Ralitsa Dimitrova hails from Bulgaria in eastern Europe, where it wasn’t “totally unfamiliar” to come across someone of African descent.
“And I just love the African community because of its vibrancy, because of its openness, because of its hospitality, because of its warmth,” she says.
“And the hugs. I love the hugs.”
She now lives in Gungahlin with her husband, and has been overwhelmingly voted a ‘Friend of Africa’ for all she means to the local African-Australian community in what’s regarded as Australia’s fastest growing multicultural district.
Every year, ‘Celebration of African-Australians’ invites nominations for a title that acknowledges the many ways non-Africans contribute to their communities.
The not-for-profit organisation runs several regular events in Canberra, including for the multicultural and Australia Day festivals, all designed to promote African culture and crush negative stereotypes.
The group has named a ‘Friend of Africa’ every year since 2015, and this year’s choice was easy.
“Ralitsa was always there – supporting, contributing. Her moral support has been outstanding,” Celebration of African-Australians national director Charles Croker says.
“And so, this year, when we had the awards and received the nominations, everybody mentioned this woman who comes to all our events with her husband, even those who didn’t know her name.”
Ralitsa is a public servant within the Federal Government, but also volunteers her time as vice-president of the Gungahlin Community Council (GCC). Self confessed as “community-driven”, she wouldn’t have it any other way.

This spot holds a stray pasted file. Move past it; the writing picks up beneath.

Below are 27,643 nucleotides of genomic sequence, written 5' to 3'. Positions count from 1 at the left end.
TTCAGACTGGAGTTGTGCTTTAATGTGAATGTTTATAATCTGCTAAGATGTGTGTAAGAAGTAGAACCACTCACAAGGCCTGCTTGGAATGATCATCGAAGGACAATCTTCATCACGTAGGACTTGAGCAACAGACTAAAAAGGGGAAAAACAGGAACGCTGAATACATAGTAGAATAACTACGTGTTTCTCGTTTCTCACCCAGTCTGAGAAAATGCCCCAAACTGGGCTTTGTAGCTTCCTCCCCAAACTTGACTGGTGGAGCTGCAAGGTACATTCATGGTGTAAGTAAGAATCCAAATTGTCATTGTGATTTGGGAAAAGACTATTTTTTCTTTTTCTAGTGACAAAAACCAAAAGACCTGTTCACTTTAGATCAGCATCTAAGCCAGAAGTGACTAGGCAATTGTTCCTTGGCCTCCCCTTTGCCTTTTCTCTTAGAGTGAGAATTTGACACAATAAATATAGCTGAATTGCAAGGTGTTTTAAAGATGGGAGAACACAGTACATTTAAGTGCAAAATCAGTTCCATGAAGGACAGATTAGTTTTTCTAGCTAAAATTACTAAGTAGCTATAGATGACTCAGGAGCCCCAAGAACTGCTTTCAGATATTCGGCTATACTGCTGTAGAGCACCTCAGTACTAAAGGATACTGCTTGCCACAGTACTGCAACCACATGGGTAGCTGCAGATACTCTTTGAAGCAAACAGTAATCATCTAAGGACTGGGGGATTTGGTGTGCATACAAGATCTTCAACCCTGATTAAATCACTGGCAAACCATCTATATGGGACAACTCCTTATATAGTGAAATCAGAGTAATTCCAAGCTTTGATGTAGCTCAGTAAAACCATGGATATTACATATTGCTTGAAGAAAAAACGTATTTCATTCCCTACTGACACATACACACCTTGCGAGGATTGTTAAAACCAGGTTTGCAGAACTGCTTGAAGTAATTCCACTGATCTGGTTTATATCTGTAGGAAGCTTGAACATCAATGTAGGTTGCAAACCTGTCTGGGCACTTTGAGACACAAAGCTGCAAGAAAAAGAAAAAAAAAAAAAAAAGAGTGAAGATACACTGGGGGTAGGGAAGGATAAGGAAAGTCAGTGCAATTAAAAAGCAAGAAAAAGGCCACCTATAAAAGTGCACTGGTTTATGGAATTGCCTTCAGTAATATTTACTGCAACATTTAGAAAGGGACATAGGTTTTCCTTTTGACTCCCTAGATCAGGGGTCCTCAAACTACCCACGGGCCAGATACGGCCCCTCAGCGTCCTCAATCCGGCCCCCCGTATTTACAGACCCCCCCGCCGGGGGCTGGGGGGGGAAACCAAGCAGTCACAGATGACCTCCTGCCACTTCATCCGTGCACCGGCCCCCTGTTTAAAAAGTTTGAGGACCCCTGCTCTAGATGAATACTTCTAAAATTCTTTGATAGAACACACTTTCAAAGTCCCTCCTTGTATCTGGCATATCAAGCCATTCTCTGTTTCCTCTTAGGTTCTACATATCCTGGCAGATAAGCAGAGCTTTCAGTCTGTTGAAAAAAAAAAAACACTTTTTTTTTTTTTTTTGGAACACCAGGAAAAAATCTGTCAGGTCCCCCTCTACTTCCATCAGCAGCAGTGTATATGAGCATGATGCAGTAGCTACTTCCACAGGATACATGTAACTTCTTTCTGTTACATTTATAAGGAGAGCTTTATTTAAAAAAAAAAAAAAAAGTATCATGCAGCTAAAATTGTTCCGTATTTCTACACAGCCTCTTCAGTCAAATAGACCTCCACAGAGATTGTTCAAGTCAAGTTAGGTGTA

“I saw things that I thought could be better.”
She traces her first heart-to-heart contact with the local African community back to a multicultural event in August 2019, when she spoke to the group from the perspective of a female migrant.
“We just connected instantly,” she says.
Gungahlin helped too.
“Gungahlin is a very different district compared to the rest of Canberra. Being a migrant, it is pretty challenging to find my own tribe from my own nationality, but moving to Gungahlin … I found my tribe.
“I realised the enjoyment comes from the diversity, because you can always learn something from a different person.”
Ralitsa was named a ‘Friend of Africa’ at a ceremony on 30 September, completely surprised.
“My name was announced, and all of a sudden, a crowd came out of nowhere. I just turned around to see a bunch of around 30 people taking photos. They know me, but I don’t know them.”
Gungahlin is a melting pot of cultures, not least of African cultures, according to Charles.
“I’ve told people, for you to really understand who is running the show in Gungahlin, go to the parks in Moncrief, Taylor and Yerrabi Pond, and look at the demographic,” he says.
“You hardly see a `normal Aussie’ in these parts.”
Ralitsa puts some of this down to the design of the district. Gungahlin was only officially launched as the fourth town of the ACT in 1991, when mid-sized houses on big blocks trended towards higher-density living where residents were a pebble’s throw from each other.
“Back in their countries, people have a different sense of community,” Ralitsa says.
“They want to be close to each other. And because it’s so important for them to preserve their language, and the only way to do that is to practise it by being close to one another.”
Property prices in Gungahlin were also lower in those early years, favouring the tight financial position of many migrants.
Now she’s officially a ‘Friend of Africa’, Ralitsa commits to attending even more cultural events.
“That’s for sure. It doesn’t change that much, but it does change a lot to be acknowledged like this. I didn’t expect it.”